Whatever you call them, guarantee games are a critical part of scheduling for Group of Five and FCS schools. Here is why the drive to end them is misguided.
They go by many names. Whether you elect to call them guarantee games, or paycheck games, or cupcake games, or any other of the myriad variants used to describe them, non-conference contests between Power Five powerhouses and a slew of Group of Five and FCS opponents are a critical part of college football. Love them or hate them, they serve a valuable function in a sport where there is a large vacuum in terms of redistributing the massive revenues generated at the top.
With the advent of the College Football Playoff, one of the biggest talking points has been how it frees up teams to play more challenging non-conference opponents. Power Five conferences have grappled with whether to allow their members to schedule guarantee games against smaller schools, with the Big Ten first restricting and then once again allowing their programs to schedule showdowns against FCS teams.
While games like the Florida-Miami showcase that kicks off the 2019 season are often lauded by fans, many of the other opening-weekend games are likely to earn more scorn than celebration. Out of the 124 games played over the long Week 1 between August 24 and September 1, more than one-third feature games between smaller schools and Power Five programs. But without those games filling out schedules across the country, college football would be a far shallower game for the absence.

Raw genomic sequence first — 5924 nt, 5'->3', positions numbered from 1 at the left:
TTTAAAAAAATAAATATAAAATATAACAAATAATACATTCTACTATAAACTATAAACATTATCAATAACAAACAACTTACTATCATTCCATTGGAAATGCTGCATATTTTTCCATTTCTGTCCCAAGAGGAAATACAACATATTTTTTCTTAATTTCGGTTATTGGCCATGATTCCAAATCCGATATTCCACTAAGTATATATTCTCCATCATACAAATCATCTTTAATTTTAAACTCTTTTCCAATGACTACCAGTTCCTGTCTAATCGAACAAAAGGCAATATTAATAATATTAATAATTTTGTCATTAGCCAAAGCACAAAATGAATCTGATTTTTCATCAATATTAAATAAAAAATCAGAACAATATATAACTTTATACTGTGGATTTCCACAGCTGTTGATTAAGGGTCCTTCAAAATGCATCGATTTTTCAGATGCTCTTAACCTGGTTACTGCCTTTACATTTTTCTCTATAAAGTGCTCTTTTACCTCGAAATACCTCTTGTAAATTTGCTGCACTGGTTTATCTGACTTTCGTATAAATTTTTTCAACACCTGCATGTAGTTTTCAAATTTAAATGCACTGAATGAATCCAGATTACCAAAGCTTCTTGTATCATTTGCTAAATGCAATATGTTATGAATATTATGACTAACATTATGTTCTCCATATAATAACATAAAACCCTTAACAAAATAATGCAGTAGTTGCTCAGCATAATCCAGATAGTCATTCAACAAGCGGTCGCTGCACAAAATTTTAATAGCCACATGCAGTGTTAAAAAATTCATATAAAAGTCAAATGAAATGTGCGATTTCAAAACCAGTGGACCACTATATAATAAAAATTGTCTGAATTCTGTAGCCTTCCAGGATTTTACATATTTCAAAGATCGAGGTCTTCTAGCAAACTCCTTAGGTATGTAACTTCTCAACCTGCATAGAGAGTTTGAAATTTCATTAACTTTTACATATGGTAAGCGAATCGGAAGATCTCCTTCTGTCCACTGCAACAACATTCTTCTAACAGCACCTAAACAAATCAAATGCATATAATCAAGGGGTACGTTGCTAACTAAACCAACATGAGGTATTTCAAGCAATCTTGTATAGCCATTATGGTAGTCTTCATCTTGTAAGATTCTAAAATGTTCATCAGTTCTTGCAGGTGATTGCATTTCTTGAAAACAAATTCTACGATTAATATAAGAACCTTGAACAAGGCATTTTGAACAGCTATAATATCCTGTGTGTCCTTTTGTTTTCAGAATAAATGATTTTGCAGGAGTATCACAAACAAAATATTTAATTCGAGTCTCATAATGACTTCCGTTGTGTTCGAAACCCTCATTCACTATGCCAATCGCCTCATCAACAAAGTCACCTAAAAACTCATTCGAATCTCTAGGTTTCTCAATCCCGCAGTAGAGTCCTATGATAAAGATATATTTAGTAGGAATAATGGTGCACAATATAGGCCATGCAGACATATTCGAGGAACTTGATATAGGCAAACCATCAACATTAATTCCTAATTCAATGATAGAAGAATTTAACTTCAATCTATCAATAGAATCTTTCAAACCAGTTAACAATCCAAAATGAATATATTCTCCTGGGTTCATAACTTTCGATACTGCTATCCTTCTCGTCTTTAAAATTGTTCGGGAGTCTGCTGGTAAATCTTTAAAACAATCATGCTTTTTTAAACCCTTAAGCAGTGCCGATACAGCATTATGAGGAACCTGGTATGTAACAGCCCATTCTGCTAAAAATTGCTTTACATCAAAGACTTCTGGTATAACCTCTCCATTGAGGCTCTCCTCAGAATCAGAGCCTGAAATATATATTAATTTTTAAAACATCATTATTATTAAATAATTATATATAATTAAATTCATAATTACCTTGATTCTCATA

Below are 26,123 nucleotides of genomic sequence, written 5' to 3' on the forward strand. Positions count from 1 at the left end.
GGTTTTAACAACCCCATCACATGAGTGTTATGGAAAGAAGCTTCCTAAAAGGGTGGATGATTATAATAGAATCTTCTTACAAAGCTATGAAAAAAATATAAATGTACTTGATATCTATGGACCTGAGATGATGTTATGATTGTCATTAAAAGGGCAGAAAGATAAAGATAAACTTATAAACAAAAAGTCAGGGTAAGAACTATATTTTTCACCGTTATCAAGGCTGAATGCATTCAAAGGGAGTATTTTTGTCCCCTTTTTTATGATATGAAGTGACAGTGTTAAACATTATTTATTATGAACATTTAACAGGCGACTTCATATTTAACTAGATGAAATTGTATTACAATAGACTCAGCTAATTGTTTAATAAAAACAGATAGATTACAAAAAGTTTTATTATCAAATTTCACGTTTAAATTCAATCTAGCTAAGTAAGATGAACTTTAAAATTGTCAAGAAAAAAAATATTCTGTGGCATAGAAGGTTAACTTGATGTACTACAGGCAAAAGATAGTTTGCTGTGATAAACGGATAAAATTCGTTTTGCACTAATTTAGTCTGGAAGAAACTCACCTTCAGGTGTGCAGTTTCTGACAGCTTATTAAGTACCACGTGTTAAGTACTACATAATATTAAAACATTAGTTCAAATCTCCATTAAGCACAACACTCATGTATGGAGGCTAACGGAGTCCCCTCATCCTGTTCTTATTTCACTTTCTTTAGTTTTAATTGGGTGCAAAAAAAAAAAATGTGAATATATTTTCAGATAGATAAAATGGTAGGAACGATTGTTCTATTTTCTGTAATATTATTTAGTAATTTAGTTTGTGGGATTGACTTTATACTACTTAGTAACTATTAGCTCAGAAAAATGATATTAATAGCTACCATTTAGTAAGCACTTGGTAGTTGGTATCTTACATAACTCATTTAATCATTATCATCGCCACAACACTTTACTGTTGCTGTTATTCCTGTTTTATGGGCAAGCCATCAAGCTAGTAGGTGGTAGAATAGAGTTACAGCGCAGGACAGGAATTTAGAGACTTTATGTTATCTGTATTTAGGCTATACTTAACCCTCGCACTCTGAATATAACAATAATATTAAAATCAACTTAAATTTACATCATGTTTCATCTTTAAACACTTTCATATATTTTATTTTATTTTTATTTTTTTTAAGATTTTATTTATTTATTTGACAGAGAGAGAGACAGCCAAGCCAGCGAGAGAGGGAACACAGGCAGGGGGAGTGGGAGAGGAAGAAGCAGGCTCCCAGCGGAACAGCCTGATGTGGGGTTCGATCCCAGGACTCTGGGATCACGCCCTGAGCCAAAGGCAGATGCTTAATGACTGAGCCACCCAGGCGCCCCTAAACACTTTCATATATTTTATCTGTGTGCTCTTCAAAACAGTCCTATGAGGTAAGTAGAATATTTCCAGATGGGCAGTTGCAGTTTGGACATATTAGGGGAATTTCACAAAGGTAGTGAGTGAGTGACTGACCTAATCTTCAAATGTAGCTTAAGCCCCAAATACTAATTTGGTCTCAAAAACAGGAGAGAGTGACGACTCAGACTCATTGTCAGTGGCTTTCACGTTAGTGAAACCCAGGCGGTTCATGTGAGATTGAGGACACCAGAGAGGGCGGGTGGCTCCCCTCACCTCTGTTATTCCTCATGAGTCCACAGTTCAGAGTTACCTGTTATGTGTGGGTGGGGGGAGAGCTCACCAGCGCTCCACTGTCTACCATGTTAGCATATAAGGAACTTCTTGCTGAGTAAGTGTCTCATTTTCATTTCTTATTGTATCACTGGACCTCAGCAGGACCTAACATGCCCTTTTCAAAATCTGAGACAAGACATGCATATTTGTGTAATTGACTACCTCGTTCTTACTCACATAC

In this week’s Sunday Morning Quarterback, we are going to dive in and look at the history and significance of guarantee games. By doing so, we will begin to see why they are so enduring as a phenomenon and so valuable to the fabric of the game.
When did guarantee games become a thing?
The concept of the guarantee game is as old as the hierarchies that define college football. Before the United States entered World War I, powerhouse programs were paying relative minnows to travel for beatdowns.
Often cited as the earliest instance of a paycheck game is the infamous 1916 mismatch between John Heisman’s Georgia Tech juggernauts and the ragtag group that took a 222-0 shellacking as representatives of Cumberland College. Looking for fodder in the midst of a 33-game winning streak, Heisman’s Yellow Jackets showed no mercy in their early-season victory.
That it came against a school whose athletic program had been dissolved, and which sent 16 players east for the pasting only to avoid a $3,000 buyout fee instead of pocketing $500 for the effort, was of little consequence. The precedent had been set that smaller programs could buttress their meager athletic department budgets with these guarantee games.